With COVID-19 and excessive force by police on the forefront of our nation and our city’s minds, advocating for good healthy habits and nourishing one’s spirit are fundamental. As Americans, Marylanders, and as humans — we are tested now more than ever whether glancing at our smartphones or just walking down the street, on our quick-reactions, our judgement, and our use of logic and reason. For families of color, looking inward yet pressing onward, is doubly hard when so many systems in our culture structurally disadvantages minorities. Marking more than 50 years since the Title VII of the Civil Rights Act of 1964 that made it illegal to discriminate based on the color of one’s skin, faith, gender identity, disability, age, or national origin, this week’s Supreme Court ruling proves the fight for equality lives on; it is now illegal nationwide to discriminate against LGBT employees in the workplace.
Seeing More Role Models of Color
Perseverance takes time and an infuriating truth–sacrifice. Juneteenth is June 19th, a holiday honoring the celebration in Texas in 1865 that all slaves were freed, two years after the Emancipation Proclamation. Yet sadly, 155 years later, our national news continues to report hate crimes and microaggressions everyday. How far have we come? Civil rights benefits everyone yet the harms are disproportionate. It is the role of those in the majority, chiefly Whites/European-Americans, to step-up and ensure they are vocally combating and healing workplaces in order to cultivate equal rights. Raw questions can be both embarrassing and humbling, but regardless, they are often wounding and infuriating. Just as it is challenging to finally reach a fitness goal after a million attempts, choosing to speak up against racism does not happen overnight, it starts with seeing good role models around you…then speaking up…often! For Blacks/African-Americans, Native American Indians, and all minorities, this has been the lived experience in our country every day for centuries.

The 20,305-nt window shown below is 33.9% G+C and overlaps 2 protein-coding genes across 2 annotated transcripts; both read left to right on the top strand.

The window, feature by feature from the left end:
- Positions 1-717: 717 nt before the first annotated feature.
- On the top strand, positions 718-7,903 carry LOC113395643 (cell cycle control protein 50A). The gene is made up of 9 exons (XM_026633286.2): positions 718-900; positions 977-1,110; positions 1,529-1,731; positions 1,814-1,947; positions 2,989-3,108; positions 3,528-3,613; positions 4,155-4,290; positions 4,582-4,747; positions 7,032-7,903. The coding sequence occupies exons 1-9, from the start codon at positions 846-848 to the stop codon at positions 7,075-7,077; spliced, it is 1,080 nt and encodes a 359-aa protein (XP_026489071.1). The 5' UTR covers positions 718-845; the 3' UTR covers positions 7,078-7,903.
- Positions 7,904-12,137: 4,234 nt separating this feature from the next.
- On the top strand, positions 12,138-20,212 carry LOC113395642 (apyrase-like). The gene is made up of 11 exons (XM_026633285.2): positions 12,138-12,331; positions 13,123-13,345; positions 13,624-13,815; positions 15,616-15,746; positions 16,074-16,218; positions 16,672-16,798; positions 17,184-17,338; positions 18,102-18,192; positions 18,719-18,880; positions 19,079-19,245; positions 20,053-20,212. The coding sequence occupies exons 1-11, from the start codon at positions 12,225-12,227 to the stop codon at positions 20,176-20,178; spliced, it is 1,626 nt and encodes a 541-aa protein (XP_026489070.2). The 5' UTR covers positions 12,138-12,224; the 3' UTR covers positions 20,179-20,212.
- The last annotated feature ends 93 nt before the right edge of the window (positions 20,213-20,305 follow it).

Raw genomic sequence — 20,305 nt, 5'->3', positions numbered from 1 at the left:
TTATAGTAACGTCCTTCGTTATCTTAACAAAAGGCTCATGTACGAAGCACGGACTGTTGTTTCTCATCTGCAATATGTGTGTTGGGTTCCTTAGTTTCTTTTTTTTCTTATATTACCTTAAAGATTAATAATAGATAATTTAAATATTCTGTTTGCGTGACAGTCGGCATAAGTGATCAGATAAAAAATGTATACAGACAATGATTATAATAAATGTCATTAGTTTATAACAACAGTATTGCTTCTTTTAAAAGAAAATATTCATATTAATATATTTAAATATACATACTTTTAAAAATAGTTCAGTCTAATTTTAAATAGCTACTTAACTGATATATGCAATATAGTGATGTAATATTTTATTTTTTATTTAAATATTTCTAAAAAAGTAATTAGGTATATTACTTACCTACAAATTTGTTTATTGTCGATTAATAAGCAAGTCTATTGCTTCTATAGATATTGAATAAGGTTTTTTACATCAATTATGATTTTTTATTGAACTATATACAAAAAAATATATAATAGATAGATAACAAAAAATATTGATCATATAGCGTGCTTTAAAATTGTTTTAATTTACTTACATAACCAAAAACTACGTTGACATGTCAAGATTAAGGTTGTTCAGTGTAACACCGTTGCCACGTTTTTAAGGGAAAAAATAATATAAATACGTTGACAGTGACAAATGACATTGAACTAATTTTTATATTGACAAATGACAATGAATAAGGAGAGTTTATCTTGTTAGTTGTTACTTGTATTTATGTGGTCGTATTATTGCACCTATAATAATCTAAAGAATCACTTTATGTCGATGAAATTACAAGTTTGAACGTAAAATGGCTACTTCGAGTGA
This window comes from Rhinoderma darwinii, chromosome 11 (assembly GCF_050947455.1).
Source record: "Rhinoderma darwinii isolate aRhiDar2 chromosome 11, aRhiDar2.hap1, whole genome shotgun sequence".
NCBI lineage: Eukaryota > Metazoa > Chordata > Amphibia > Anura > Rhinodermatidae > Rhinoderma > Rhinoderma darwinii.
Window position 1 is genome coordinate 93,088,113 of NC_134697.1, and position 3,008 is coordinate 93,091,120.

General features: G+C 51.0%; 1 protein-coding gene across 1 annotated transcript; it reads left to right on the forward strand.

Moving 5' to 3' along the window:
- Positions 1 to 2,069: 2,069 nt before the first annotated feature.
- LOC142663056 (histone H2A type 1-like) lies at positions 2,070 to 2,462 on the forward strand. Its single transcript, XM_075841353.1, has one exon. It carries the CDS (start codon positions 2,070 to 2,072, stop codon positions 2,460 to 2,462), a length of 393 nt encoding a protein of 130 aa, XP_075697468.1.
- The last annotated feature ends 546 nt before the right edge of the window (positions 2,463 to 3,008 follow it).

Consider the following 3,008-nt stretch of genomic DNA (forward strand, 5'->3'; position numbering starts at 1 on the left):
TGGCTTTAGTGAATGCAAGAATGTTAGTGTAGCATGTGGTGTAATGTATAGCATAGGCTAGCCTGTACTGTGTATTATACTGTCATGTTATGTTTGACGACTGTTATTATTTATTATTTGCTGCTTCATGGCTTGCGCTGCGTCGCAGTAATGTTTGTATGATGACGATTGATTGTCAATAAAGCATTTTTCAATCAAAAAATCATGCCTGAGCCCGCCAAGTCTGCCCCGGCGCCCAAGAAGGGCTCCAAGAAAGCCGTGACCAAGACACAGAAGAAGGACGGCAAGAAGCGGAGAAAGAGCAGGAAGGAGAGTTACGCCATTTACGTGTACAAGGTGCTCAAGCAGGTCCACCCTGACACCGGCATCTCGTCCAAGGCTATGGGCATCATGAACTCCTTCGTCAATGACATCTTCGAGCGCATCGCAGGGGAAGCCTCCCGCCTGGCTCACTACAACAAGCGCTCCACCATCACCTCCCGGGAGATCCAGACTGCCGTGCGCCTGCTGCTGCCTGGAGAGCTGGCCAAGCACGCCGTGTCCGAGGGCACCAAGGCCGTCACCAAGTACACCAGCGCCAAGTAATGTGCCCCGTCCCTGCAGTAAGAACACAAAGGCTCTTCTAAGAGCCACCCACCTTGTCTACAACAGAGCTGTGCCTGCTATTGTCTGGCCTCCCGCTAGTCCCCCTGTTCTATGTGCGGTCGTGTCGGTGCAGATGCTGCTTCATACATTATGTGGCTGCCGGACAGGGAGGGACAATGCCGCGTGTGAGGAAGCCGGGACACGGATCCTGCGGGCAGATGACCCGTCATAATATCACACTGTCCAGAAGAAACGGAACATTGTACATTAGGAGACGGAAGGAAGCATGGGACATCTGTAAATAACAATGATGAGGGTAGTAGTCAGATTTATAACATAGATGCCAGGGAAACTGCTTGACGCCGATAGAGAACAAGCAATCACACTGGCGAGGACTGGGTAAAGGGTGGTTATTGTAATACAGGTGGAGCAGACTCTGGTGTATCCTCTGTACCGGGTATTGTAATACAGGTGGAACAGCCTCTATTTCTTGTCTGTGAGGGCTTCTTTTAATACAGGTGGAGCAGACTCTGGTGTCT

MissionFit is an organization of coaches, youth, volunteers, and neighbors. Our Board is committed to strengthening our city’s youth not just in our programming, but also to ensure we are representative of our community. If we want to show our children that they can lead tomorrow, we must first push to be the change we wish to see! This is especially important since the majority of our youth’s families earn below the median household income, who experience trauma all too frequently and lack a nourishing method to blow off steam or feel safe and comforted. Their path to physical well-being first requires a safe space to think and then a safe space to workout. With a complement of staff, coaches, and board members, of which 56% are People of Color, we are offering a diverse set of leadership styles and experiences from which to engage our youth and our community at large, 90% of which are estimated to be People of Color. We are committed to shaping that space with wise choices, informed by leaders who leverage empathy, language, and logic.
Thank you, we appreciate you.
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